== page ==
Supporting Coaches Through the Ups and Downs

Collaboration Montage

As a coach, do you ever feel like sometimes you're extremely busy and other times you're twiddling your thumbs? Shannon Hamm reflects on the yearly rollercoaster that coaches face and how each hurdle plays a vital role in the coach's journey.


ave you noticed that at certain times of the year you're very busy, while other times you feel like you have nothing to do? Is it possible that you've felt really great about your work with a teacher, only to find that after a few weeks you reached a plateau? If you can relate to any of these scenarios, then you (like many coaches) have struggled with the ups and downs of coaching!

The Yearly Wave of Work

Coaches, like teachers, have ebbs and flows throughout the school year. If you're in a district where coaching is voluntary, there are going to be times when you have an influx of teachers seeking support and you may need to turn people away because your schedule doesn't allow for it. Then, there will be times when you are practically begging people to let you coach them.

While I've only been coaching for a few years, I've been able to see a pattern emerge and optimize the different types of work I do throughout the year.

Build relationships at the start of the school year

In August, I'm busy building relationships with teachers. The support of coaching is focused on establishing routines, data collection, co-planning new curriculum, inter-rater reliability among teams, and unpacking standards. While my schedule isn't extremely full in August, I'm likely to use the time to set the stage for the heavy work that comes in the months ahead.

Help teachers and teams set goals in the Fall and Winter

September to March is an exponentially busy time of the year. In my district, for example, this time of the year coincides with the student growth component of teacher evaluations. This is when teachers choose a standard, undergo a district assessment, set growth targets for particular groups of students, and then instruct and collect data throughout the interval to track student progress towards those goals.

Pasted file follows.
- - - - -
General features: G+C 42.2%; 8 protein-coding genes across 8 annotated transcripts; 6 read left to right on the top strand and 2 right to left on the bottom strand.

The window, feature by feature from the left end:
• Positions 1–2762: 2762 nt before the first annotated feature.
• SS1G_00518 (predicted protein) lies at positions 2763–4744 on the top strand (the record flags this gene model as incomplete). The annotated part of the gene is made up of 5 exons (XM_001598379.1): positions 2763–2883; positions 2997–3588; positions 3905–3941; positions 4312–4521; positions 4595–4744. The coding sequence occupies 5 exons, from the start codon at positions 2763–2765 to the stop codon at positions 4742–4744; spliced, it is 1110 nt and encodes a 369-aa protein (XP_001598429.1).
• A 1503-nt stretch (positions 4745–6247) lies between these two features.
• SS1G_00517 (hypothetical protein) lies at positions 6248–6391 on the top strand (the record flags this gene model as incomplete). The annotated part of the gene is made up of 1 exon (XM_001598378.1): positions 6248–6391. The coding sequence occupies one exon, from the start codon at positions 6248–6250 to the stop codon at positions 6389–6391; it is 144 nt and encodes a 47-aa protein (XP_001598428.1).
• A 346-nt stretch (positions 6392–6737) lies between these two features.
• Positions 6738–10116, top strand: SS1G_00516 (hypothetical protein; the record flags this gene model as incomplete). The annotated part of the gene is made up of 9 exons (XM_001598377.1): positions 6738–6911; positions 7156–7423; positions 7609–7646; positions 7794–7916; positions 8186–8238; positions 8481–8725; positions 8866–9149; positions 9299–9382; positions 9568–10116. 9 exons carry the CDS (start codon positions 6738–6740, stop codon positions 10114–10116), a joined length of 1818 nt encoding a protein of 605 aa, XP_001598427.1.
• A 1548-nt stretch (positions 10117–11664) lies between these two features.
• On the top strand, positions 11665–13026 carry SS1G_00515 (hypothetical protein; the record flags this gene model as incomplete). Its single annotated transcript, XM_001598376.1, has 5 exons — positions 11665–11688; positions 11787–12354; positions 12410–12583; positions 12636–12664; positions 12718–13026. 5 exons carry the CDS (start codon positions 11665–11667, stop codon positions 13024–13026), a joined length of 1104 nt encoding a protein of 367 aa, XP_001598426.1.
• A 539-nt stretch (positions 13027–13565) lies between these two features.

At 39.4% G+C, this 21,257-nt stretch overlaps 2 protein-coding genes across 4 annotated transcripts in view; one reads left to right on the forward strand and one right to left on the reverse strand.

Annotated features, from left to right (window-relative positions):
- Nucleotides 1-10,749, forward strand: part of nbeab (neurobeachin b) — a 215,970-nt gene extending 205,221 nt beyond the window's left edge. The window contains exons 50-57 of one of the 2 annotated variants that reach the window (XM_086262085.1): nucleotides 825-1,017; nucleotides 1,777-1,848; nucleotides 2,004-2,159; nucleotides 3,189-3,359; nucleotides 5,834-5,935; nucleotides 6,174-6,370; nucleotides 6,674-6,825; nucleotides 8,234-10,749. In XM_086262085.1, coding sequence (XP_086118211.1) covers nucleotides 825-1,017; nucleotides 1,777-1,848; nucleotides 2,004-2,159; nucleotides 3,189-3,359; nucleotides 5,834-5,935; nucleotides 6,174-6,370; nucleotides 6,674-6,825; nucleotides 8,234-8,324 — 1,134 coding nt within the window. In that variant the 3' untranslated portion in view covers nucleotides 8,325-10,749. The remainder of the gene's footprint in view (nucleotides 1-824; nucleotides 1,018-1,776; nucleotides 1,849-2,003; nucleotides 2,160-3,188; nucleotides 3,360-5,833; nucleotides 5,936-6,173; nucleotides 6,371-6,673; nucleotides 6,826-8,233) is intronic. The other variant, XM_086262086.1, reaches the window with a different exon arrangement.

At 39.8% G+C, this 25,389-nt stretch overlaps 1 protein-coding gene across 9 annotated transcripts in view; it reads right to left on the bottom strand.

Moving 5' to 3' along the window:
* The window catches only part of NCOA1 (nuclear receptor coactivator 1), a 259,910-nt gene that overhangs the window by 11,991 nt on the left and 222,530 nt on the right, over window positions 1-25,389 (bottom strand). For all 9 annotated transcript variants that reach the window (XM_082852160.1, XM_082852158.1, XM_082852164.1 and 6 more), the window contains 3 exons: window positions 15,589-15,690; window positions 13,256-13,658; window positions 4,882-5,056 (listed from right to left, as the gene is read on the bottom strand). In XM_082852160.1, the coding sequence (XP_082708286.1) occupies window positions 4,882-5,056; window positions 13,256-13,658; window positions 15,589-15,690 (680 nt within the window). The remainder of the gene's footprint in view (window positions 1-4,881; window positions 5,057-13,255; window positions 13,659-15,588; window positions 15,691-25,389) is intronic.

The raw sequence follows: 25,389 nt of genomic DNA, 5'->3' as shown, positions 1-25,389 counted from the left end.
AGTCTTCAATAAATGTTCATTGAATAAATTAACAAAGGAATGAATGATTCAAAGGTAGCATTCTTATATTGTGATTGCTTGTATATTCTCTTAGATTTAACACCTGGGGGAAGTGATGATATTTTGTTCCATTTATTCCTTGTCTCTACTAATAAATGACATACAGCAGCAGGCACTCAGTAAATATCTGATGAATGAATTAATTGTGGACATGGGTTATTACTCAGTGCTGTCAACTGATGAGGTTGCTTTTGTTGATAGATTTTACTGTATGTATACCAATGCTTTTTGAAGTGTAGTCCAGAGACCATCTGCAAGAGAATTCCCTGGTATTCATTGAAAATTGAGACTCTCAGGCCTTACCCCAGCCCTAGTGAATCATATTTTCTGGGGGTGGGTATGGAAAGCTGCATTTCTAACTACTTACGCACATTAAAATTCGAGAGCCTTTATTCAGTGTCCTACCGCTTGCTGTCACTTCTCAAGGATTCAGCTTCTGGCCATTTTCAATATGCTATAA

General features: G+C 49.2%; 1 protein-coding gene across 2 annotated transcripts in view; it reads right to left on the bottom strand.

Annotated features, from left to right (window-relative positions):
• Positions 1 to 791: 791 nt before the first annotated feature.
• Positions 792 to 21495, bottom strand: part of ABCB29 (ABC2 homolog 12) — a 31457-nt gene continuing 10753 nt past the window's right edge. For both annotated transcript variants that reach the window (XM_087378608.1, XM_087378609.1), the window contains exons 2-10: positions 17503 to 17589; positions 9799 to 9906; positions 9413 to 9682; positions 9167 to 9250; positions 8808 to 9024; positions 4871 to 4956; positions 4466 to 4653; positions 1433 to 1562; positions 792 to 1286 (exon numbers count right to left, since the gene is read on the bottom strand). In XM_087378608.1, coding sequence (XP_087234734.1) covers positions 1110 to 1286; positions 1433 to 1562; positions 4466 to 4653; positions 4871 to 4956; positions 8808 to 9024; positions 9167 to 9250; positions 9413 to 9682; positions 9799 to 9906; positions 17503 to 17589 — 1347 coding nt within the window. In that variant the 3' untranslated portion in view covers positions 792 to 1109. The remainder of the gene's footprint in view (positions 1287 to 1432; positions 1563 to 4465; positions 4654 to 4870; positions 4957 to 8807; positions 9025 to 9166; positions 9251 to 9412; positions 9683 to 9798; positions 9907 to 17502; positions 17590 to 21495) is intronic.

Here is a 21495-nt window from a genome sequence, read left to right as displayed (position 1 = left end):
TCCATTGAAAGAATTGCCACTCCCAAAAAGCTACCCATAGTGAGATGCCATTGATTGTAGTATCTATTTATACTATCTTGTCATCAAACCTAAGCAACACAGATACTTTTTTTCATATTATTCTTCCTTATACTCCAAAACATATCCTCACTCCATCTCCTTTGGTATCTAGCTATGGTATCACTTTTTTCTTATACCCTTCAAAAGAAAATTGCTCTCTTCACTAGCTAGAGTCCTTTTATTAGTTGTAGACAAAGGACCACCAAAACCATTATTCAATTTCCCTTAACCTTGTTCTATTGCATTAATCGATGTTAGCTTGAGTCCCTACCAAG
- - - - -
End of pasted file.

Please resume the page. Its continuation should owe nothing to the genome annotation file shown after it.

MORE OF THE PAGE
Many teams choose to do this work together and ask for team coaching to support them with the interval; this leaves me spread thin, and often without a break in the day. Also, I find myself staying before and after school most days to meet with teachers to reflect on their progress and set goals for the following week.

Debrief and follow-up in the Spring

From April to May, I follow up on previous coaching cycles with "pop in" coaching. "Pop In" coaching is when I go into a teacher's classroom for approximately 20-30 minutes. While there, I collect data on a previous teaching practice I had been coaching him or her on, or look for small areas the teacher could tweak in their daily instruction. This is followed up by an email with "glows" and "grows" or an in-person conversation just after the observation. Additionally, I continue coaching cycles with individual teachers from teams who wanted to receive support and have a specific goal in mind.

During these months, I've found that tenured staff want someone to coach them over a two week period prior to their formal evaluation so they can get feedback on specific areas. I've also discovered that April and May is the best time to coach classroom management and engagement strategies.

Just like our students are feeling done, our teachers are also counting the days to summer. This is also a great time to coach on a teaching practice that they would like to "try out" before they jump in the following year. For example, I've coached teachers on math workshop at the end of the year because their students are independent and know and understand the curriculum and routines. Teachers feel more confident in experimenting with something new when they know their students so well.